Walking through darkness: Panna's transformation
When Panna arrived at Redlight Greenlight, a home for trafficked girls, she refused to talk or open up to the others. How could the team reach her with God's love?

South Asia

“The Spirit of the Lord GOD is on Me, because the LORD has anointed Me to preach good news to the poor. He has sent Me to bind up the brokenhearted, to proclaim liberty to the captives and release from darkness to the prisoners.” Isaiah 61:1

 

When Panna* arrived at Redlight Greenlight, a home for trafficked girls, she refused to talk. She was tall and pretty and had an innocence in her eyes hidden behind her long bangs. Since the day she came to the home, she decided not to speak to anyone. Maybe she didn’t trust anyone after the horrors she experienced, or maybe she thought telling her story would get her into trouble. Perhaps, after all Panna had suffered, any human connection hurt too deeply for her, even conversation. But whatever the reasons, Panna remained silent and cold.

The Redlight Greenlight team, however, cared for Panna and loved her in spite of her resistance. When she did speak up, her words were hard, reckless. Other girls in the home overheard Panna mention many times her plans to escape. The staff reminded her about the dangers of running away and pleaded with her to stay safe, but she paid no attention.

One night, Panna did it. She tried to escape, to slip away from the safety of the home, but all the exits were well secured—and her plain failed.

Then one day she Panna fell terribly ill. Team members took her to a doctor, who ordered several medical tests. The test showed that she had dengue fever and typhoid—both serious diseases.

So the Redlight Greenlight staff all nursed her, cared for her and stood by her during the agonising pain of her illnesses.

Surprisingly, Panna recovered quickly, and the team felt almost immediately that there was something different about her. Panna, previously cold and silent, began to speak. She started chatting with the team in a way she’d never done before. In fact, she actually turned out to be talkative! Panna did something else surprising: she started smiling every day. Everyone at the home felt she had suddenly connected with them in a special way—and for once, she seemed happy.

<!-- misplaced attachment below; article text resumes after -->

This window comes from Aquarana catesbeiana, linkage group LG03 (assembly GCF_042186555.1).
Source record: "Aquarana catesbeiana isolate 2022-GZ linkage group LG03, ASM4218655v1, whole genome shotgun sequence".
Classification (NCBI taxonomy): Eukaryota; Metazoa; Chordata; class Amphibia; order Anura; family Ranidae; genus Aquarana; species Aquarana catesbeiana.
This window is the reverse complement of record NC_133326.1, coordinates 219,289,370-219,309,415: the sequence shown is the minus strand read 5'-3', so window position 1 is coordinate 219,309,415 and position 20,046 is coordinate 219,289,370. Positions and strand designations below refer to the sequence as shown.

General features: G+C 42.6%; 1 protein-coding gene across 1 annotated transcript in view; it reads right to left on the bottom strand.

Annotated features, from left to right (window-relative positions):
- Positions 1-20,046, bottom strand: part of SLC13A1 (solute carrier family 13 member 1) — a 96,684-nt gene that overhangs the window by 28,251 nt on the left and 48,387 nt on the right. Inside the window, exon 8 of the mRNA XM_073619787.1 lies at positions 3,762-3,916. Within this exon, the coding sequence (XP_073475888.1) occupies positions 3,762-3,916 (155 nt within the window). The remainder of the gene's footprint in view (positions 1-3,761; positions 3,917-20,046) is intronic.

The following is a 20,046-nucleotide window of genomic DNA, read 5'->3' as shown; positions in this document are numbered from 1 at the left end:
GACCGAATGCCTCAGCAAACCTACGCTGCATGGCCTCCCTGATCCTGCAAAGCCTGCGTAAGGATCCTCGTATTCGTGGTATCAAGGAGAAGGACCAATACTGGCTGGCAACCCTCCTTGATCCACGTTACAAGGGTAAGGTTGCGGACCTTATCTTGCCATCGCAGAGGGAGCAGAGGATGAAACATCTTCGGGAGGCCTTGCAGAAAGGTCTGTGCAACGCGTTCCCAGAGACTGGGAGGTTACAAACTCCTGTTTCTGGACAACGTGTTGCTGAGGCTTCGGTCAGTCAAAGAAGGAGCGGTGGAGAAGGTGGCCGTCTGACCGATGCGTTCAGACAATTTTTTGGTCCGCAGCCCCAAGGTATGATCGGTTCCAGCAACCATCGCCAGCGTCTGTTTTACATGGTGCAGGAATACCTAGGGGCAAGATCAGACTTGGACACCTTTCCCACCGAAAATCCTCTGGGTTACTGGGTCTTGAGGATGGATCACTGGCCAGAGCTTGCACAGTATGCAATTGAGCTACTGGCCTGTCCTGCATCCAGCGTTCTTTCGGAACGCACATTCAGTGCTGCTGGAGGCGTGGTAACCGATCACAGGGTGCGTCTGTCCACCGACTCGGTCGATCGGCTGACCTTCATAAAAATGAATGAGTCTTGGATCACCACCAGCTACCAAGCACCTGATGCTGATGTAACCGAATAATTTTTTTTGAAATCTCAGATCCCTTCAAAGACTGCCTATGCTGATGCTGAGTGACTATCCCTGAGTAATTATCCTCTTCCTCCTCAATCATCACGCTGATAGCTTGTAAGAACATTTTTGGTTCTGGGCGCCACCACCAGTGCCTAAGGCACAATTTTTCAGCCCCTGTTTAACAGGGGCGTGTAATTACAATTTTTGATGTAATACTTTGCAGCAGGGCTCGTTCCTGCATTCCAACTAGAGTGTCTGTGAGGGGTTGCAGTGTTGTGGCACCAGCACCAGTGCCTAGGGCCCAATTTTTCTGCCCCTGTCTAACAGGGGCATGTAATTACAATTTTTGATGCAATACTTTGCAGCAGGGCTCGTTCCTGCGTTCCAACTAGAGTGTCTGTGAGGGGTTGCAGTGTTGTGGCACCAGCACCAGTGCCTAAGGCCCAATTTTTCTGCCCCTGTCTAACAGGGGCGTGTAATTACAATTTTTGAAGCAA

Staff members saw a real transformation take place in Panna. It looked like her heart had been touched, and she seemed thankful for their tender care during her illness—and grateful to be loved. 

When the staff broke the news to Panna she would be transferred to a different facility in her hometown, she actually cried—real tears. It hadn’t been easy for Redlight Green light staff to break through to Panna’s heart, but she returned to her hometown as a changed person. A person, as it appeared to the team, who had realised that she was worth loving.

Panna wasn’t the only one changed by her time at Redlight Greenlight. Panna’s dramatic turnaround, in direct response to tender way the team nursed her back to health, also reminded the team that sometimes the most important thing we can do for broken people is to simply serve, to offer compassion and kindness,  and to love like Christ did. Even when it isn’t easy.

When we wash the feet of precious women like Panna who have suffered unspeakable heartache, sometimes the unexpected happens. Sometimes the hard walls crumble a bit, the silence shifts, and the prisoner takes a hesitant step out of the darkness and into the healing light of God.

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​PRAY: Please pray for the Redlight Greenlight team as they seek to develop a core staff team of women who are equipped to help traumatised girls heal. Give thanks for the impact the team is having on the lives of these precious girls. Pray for Panna, that she will adjust well to being back in her hometown and continue to walk a path towards healing.

Could God be calling you to walk alongside women like Panna? Contact SIM  for more information on how to pray specifically for needs around the world, how to donate to ministries such as Redlight Greenlight, and how to serve with us.